I think the perspective and background that I sequestered through Food Studies classes are extremely applicable to many fields. The secret strength of the Food Studies program is that I gained a basic understanding of the inter-sectional nature of our food system, which required me to learn about other fields (geography, sociology, economics, political science).

What’s next for you of what are you up to now?
After graduation, I spent 2 years divvying up my time as a garden teacher, grant writer, farmer’s market assistant manager, and community representative. This semester, I began my joint degree at Vermont Law School working towards a Juris Doctorate and Masters in Food and Agricultural Law and Policy. I never anticipated going to Law school until my last year in the Food Studies program, which opened my eyes to the need for lawyers in the field of Food and Agriculture.

Welsh’s expertise in agriculture’s technological change shared with U.S. EPA scientific panel

Rick Welsh PortraitA critical issue facing U.S. and global agriculture, specifically corn and cotton crops, is widespread resistance to crops genetically engineered to manifest the soil bacteria bacillus thuriengensis or Bt. The U.S. Environmental Protection Agency (U.S. EPA) has convened a Scientific Advisory Panel (SAP) to consider a set of eight Charge Questions related to the issue titled: “Resistance of Lepidopteran Pests to Bacillus thuringiensis (Bt) Plant Incorporated Protectants in the United States.” Rick Welsh, the Falk Family Endowed Professor of Food Studies, served as an ad hoc panel member during a workshop held in Rosslyn, VA from July 17-20.

Syracuse University’s food studies program is often sought after for expertise on U.S. and global agriculture issues. Welsh, who chairs Falk College’s Department of Public Health, Food Studies and Nutrition, has a long record of surveying and interviewing farmers about technological change in agriculture and related environmental management strategies. The author of numerous publications on environmental regulation of Genetically Engineered Crops, he brought expertise to the SAP primarily regarding farmer non-compliance with refuge requirements for Bt crops.

The commercialization of Bt crops in the early 1990s led to rapid adoption rates among U.S. farmers. Because of the widespread use of Bt crops, the U.S. EPA was concerned that pest populations in these crops would develop Bt resistance. Therefore, it required farmers to plant non-Bt crops on a small percentage of their land to create refuges for susceptible pest populations. According to Welsh, “this theoretically would delay or forestall resistance development since a population of susceptible insects would be maintained. However, it appears that at least in the southern states, farmers have not complied with the requirements, and widespread resistance for major pests of corn and cotton has emerged.”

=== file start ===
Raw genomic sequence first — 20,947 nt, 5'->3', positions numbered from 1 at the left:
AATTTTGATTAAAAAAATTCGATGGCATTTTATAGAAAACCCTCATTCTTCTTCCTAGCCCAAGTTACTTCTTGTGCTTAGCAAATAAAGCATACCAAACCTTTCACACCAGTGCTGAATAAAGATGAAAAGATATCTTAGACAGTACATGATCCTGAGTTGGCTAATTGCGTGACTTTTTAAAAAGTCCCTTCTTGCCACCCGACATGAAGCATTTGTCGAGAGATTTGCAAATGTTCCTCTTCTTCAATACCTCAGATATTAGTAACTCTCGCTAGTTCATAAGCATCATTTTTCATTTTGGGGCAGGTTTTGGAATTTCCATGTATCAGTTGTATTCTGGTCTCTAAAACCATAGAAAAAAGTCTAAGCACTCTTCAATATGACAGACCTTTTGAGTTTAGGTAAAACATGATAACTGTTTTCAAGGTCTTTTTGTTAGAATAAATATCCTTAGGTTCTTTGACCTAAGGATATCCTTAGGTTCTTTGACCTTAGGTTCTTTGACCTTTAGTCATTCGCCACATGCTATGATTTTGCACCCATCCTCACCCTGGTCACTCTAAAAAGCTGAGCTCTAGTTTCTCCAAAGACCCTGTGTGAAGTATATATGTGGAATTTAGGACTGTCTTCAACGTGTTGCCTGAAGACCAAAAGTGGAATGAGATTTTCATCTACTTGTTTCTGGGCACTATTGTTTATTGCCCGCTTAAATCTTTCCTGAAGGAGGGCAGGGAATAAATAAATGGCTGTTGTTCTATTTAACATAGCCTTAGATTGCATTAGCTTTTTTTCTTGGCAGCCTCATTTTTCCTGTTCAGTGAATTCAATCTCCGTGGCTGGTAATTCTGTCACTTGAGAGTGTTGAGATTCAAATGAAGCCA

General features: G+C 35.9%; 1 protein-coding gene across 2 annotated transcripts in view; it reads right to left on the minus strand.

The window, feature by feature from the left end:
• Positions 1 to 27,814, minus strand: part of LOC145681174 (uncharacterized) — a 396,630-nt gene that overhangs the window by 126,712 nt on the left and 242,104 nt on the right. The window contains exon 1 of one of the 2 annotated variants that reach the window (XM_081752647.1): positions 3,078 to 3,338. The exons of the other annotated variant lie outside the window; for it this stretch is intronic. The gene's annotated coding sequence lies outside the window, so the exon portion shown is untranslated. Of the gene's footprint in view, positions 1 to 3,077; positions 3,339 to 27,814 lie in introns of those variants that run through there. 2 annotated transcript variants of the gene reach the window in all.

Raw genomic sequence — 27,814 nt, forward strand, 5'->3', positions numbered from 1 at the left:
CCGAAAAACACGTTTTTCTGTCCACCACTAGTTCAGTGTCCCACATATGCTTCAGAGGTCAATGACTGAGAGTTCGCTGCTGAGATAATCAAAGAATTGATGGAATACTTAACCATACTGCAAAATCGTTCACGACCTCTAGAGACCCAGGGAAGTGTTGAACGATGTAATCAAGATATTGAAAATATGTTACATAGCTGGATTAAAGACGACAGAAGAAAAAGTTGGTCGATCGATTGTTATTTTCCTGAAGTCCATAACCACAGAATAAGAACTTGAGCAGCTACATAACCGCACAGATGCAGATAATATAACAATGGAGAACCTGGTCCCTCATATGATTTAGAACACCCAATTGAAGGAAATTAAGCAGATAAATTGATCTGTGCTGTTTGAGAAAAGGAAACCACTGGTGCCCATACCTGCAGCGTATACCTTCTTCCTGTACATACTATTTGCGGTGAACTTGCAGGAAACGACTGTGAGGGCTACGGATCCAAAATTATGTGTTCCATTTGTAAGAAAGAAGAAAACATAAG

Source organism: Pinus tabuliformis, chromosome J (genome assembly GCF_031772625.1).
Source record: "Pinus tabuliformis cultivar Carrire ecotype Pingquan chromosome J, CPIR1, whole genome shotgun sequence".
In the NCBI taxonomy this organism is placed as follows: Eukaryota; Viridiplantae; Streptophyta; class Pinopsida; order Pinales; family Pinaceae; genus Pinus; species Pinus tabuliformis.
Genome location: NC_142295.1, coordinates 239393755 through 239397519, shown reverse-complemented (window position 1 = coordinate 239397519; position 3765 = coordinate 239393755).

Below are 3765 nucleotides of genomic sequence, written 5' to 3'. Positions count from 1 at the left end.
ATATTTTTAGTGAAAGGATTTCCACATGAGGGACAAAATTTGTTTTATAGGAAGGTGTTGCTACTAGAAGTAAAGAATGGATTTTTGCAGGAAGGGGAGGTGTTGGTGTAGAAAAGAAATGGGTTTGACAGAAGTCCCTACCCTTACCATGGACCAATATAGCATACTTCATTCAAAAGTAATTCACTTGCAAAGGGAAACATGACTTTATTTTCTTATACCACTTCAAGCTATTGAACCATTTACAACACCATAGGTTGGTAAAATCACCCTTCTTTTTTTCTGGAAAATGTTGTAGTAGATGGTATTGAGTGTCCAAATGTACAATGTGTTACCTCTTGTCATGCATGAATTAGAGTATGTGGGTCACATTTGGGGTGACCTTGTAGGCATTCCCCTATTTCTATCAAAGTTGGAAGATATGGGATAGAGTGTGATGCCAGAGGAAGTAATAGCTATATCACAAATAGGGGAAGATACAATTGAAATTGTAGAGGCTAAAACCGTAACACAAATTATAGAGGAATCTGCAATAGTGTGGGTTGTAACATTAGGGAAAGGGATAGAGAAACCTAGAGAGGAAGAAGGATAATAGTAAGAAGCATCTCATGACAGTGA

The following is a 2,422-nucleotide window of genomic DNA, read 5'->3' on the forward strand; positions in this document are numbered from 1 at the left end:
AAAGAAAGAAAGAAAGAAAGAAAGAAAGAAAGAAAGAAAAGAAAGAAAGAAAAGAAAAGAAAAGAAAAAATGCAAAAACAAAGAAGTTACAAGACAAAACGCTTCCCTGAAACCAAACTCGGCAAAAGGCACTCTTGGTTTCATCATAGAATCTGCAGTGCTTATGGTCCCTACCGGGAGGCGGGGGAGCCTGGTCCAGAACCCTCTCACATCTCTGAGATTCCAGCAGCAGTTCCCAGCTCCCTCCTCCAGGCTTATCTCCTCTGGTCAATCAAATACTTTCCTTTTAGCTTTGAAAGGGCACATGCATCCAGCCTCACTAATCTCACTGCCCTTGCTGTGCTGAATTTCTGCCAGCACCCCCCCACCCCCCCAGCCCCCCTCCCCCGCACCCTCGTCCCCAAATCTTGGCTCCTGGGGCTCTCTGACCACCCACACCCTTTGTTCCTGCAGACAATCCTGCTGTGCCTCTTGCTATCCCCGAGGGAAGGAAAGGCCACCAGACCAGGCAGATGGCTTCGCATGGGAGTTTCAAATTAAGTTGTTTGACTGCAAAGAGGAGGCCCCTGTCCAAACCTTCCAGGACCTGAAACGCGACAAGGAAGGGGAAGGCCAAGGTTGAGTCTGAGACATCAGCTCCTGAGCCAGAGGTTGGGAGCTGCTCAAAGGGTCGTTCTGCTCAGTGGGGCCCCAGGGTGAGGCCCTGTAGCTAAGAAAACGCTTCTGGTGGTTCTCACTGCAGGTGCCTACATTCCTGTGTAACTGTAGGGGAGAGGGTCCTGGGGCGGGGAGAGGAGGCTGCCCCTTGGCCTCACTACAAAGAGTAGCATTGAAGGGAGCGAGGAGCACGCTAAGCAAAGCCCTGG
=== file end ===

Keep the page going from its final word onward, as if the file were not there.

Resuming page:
Caroline Bridges Plante, 18′, Food Studies Major

Caroline Bridges Plante portrait

An Interview with Caroline Bridges Plante

What was the focus of your work in Food Studies?
I have become focused on the human rights of food producers in developing nations, specifically the protection of indigenous peoples’ lands and foodways, which was the focus of my thesis.

What did you enjoy most about your experience?
I enjoyed piecing together my interests in sustainability, human rights, and food throughout the research process, and exemplifying the importance of looking at food issues through both lenses.

How did your Food Studies classes experiences/degree/internship prepare you to work in the broad field of Food Studies?
From learning how to sustainably grow crops in Agroecology to the role of government programs in Emergency Food Systems, I am confident that I could successfully take my career in any direction I choose.

What’s next for you?
I recently moved to Denver and I will be starting a Master’s program in International Human Rights at DU in the fall.

Anything else you’d like to add about your food studies experience in general?
When people ask what Food Studies is about I feel like I could spend an hour answering their question. They usually conclude by saying it sounds fascinating– and I couldn’t agree more! I am so thankful that I found this program by sheer chance, and that I get to turn my love for food into a meaningful career.

2017-2018: A Year In Review

Newsletter of the Graduate Program in Food Studies

Volume I

Inside this Issue

  1. Message from the Graduate Director
  2. Congrats Food Studies M.S. Graduates
  3. Continuing Graduate Student Research
  4. Conferences & Presentations
  5. Awards
  6. Scrapbook

A Message From Dr. Anne Bellows, Food Studies Graduate Director

Anne C. BellowsThe 2017-2018 academic year has closed with four students earning Master of Science (M.S.) degrees and three students with Certificates of Advanced Studies (C.A.S.) in Food Studies. They include: Briana Alfaro, Hillary Chartron- Bartholomew, Mallory (Molly) Ennist, and Irma Nurliawati with the M.S. degree and Nodira Azizova, Tom Mackey, and Kris Walton with the C.A.S. In December 2016, Shelby Squire rocketed through with our first Food Studies M.S. even as we were moving the program into full swing. This year is really our first regular graduating class and we are very excited to see them launch forward. As you will see from the descriptions inside, each has excelled at research and program engagements, presenting their work at national and regional conferences and workshops. We look forward to next year with a powerful group of returning M.S. students – Maegan, Katie, Cheyenne, and Adrianne – as well as a greatly anticipated crop of new students. The program is growing; our collaborations with partners on campus and beyond expanding; and we are ready to develop our particular program niche and strengths in food justice and policy, political economy, and human rights.